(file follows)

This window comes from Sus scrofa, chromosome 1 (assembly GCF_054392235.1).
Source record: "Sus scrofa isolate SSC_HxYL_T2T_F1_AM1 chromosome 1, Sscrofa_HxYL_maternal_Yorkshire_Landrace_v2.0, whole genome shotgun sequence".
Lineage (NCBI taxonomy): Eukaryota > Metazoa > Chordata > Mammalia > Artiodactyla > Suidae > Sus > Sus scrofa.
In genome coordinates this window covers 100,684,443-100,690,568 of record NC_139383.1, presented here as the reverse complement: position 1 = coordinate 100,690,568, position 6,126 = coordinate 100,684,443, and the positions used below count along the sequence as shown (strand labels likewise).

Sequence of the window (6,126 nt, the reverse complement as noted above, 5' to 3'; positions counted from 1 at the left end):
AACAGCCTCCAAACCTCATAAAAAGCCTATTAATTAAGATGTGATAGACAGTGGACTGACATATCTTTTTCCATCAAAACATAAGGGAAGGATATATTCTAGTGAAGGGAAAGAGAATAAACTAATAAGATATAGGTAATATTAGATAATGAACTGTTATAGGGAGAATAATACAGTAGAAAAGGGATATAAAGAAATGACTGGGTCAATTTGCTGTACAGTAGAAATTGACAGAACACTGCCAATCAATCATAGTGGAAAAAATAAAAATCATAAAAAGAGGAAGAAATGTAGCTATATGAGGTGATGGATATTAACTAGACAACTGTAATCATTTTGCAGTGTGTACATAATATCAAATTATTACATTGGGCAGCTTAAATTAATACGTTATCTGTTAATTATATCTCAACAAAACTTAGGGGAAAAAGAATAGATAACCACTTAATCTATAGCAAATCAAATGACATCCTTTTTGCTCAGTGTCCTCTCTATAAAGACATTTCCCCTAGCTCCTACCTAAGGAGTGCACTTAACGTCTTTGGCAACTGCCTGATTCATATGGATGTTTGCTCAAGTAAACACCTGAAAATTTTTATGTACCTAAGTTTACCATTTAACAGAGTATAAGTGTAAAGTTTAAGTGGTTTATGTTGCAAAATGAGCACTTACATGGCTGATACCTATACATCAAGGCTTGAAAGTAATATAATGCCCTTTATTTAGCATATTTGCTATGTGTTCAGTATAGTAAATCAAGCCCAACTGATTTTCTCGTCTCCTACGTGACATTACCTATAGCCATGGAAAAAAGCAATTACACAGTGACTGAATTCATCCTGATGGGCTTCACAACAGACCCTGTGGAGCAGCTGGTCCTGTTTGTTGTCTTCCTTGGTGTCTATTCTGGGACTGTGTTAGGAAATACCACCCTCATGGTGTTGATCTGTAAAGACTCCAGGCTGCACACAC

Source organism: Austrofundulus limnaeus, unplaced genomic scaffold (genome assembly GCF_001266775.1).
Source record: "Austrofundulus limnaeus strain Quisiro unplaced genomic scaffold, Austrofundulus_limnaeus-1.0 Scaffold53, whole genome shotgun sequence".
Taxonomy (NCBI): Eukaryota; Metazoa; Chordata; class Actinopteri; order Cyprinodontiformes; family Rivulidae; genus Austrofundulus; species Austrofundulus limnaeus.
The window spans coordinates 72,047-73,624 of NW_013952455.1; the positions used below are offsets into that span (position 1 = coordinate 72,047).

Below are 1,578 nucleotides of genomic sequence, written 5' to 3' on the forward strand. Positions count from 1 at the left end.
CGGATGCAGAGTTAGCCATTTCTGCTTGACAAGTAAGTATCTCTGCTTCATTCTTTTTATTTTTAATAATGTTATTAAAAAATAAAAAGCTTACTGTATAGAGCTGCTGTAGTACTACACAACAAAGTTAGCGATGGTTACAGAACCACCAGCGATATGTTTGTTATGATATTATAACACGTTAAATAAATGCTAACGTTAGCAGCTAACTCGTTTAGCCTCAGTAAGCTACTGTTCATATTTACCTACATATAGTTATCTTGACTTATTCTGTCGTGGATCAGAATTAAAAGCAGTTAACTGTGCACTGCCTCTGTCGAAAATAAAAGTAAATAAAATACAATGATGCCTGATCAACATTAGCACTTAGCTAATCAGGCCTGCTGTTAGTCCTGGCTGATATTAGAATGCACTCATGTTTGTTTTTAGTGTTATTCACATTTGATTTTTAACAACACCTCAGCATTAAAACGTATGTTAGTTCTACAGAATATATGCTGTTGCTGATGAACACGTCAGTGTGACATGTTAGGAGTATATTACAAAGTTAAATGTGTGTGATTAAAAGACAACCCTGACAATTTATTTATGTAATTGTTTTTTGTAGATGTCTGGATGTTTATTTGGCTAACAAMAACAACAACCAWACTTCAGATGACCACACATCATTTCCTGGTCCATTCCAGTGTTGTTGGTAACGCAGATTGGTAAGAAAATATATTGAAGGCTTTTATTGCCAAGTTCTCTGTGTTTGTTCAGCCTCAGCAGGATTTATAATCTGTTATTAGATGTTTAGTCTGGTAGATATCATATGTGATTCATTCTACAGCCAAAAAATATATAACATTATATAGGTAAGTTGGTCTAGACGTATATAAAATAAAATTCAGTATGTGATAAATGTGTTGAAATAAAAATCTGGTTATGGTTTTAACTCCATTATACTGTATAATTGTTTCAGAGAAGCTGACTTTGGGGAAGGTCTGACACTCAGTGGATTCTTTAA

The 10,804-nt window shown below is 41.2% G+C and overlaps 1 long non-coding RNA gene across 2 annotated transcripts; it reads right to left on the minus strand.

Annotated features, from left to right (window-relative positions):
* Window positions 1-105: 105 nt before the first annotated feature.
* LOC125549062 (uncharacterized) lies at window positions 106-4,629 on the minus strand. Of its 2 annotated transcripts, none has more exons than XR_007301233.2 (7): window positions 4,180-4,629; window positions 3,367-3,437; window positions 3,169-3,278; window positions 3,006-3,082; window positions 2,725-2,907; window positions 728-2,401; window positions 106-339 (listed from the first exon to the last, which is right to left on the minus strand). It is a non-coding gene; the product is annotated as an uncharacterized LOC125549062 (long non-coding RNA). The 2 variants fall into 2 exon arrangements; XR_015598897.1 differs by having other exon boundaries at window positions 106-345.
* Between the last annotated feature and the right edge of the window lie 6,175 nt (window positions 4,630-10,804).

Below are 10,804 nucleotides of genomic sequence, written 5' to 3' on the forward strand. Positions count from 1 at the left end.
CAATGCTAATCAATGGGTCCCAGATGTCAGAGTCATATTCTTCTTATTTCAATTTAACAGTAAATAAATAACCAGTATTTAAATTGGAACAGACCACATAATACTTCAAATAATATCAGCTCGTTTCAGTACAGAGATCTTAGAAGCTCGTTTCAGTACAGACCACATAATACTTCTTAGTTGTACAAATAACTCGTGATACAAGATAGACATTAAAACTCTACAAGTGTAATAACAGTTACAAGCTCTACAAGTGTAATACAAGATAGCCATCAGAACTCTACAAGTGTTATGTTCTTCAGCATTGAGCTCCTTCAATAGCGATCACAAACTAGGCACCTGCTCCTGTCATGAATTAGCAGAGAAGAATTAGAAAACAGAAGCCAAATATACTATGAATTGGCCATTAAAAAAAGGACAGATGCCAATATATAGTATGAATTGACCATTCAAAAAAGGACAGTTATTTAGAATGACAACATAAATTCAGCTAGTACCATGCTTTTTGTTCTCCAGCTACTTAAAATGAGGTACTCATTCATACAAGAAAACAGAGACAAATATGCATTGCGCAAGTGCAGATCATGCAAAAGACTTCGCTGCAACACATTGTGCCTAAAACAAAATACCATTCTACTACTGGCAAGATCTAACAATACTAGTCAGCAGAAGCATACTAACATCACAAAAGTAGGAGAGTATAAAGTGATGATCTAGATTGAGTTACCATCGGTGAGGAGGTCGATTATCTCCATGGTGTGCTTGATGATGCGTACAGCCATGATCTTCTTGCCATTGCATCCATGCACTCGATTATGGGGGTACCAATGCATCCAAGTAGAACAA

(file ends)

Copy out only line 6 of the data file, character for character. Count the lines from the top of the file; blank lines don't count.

AACAGCCTCCAAACCTCATAAAAAGCCTATTAATTAAGATGTGATAGACAGTGGACTGACATATCTTTTTCCATCAAAACATAAGGGAAGGATATATTCTAGTGAAGGGAAAGAGAATAAACTAATAAGATATAGGTAATATTAGATAATGAACTGTTATAGGGAGAATAATACAGTAGAAAAGGGATATAAAGAAATGACTGGGTCAATTTGCTGTACAGTAGAAATTGACAGAACACTGCCAATCAATCATAGTGGAAAAAATAAAAATCATAAAAAGAGGAAGAAATGTAGCTATATGAGGTGATGGATATTAACTAGACAACTGTAATCATTTTGCAGTGTGTACATAATATCAAATTATTACATTGGGCAGCTTAAATTAATACGTTATCTGTTAATTATATCTCAACAAAACTTAGGGGAAAAAGAATAGATAACCACTTAATCTATAGCAAATCAAATGACATCCTTTTTGCTCAGTGTCCTCTCTATAAAGACATTTCCCCTAGCTCCTACCTAAGGAGTGCACTTAACGTCTTTGGCAACTGCCTGATTCATATGGATGTTTGCTCAAGTAAACACCTGAAAATTTTTATGTACCTAAGTTTACCATTTAACAGAGTATAAGTGTAAAGTTTAAGTGGTTTATGTTGCAAAATGAGCACTTACATGGCTGATACCTATACATCAAGGCTTGAAAGTAATATAATGCCCTTTATTTAGCATATTTGCTATGTGTTCAGTATAGTAAATCAAGCCCAACTGATTTTCTCGTCTCCTACGTGACATTACCTATAGCCATGGAAAAAAGCAATTACACAGTGACTGAATTCATCCTGATGGGCTTCACAACAGACCCTGTGGAGCAGCTGGTCCTGTTTGTTGTCTTCCTTGGTGTCTATTCTGGGACTGTGTTAGGAAATACCACCCTCATGGTGTTGATCTGTAAAGACTCCAGGCTGCACACAC